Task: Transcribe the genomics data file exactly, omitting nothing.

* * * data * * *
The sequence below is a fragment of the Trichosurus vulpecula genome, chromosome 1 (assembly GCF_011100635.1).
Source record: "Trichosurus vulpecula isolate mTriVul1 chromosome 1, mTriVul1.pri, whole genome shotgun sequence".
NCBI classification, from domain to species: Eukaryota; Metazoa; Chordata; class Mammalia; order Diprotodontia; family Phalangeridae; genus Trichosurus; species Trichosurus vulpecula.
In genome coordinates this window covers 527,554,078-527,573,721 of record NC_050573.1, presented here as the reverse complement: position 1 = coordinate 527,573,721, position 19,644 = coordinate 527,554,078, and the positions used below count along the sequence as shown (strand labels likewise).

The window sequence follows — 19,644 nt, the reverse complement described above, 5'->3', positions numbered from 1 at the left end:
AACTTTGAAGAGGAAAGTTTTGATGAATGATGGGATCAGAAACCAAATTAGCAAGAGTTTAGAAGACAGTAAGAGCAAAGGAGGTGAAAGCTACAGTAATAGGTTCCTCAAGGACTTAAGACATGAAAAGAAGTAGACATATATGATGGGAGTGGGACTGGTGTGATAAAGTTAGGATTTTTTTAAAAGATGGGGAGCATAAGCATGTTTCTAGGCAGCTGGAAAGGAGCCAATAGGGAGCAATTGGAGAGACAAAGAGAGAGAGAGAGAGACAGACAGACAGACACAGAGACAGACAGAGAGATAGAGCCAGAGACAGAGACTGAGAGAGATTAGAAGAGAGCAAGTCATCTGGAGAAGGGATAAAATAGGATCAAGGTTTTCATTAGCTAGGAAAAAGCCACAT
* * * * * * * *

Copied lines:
The sequence below is a fragment of the Trichosurus vulpecula genome, chromosome 1 (assembly GCF_011100635.1).
Source record: "Trichosurus vulpecula isolate mTriVul1 chromosome 1, mTriVul1.pri, whole genome shotgun sequence".
NCBI classification, from domain to species: Eukaryota; Metazoa; Chordata; class Mammalia; order Diprotodontia; family Phalangeridae; genus Trichosurus; species Trichosurus vulpecula.
In genome coordinates this window covers 527,554,078-527,573,721 of record NC_050573.1, presented here as the reverse complement: position 1 = coordinate 527,573,721, position 19,644 = coordinate 527,554,078, and the positions used below count along the sequence as shown (strand labels likewise).

The window sequence follows — 19,644 nt, the reverse complement described above, 5'->3', positions numbered from 1 at the left end:
AACTTTGAAGAGGAAAGTTTTGATGAATGATGGGATCAGAAACCAAATTAGCAAGAGTTTAGAAGACAGTAAGAGCAAAGGAGGTGAAAGCTACAGTAATAGGTTCCTCAAGGACTTAAGACATGAAAAGAAGTAGACATATATGATGGGAGTGGGACTGGTGTGATAAAGTTAGGATTTTTTTAAAAGATGGGGAGCATAAGCATGTTTCTAGGCAGCTGGAAAGGAGCCAATAGGGAGCAATTGGAGAGACAAAGAGAGAGAGAGAGAGACAGACAGACAGACACAGAGACAGACAGAGAGATAGAGCCAGAGACAGAGACTGAGAGAGATTAGAAGAGAGCAAGTCATCTGGAGAAGGGATAAAATAGGATCAAGGTTTTCATTAGCTAGGAAAAAGCCACAT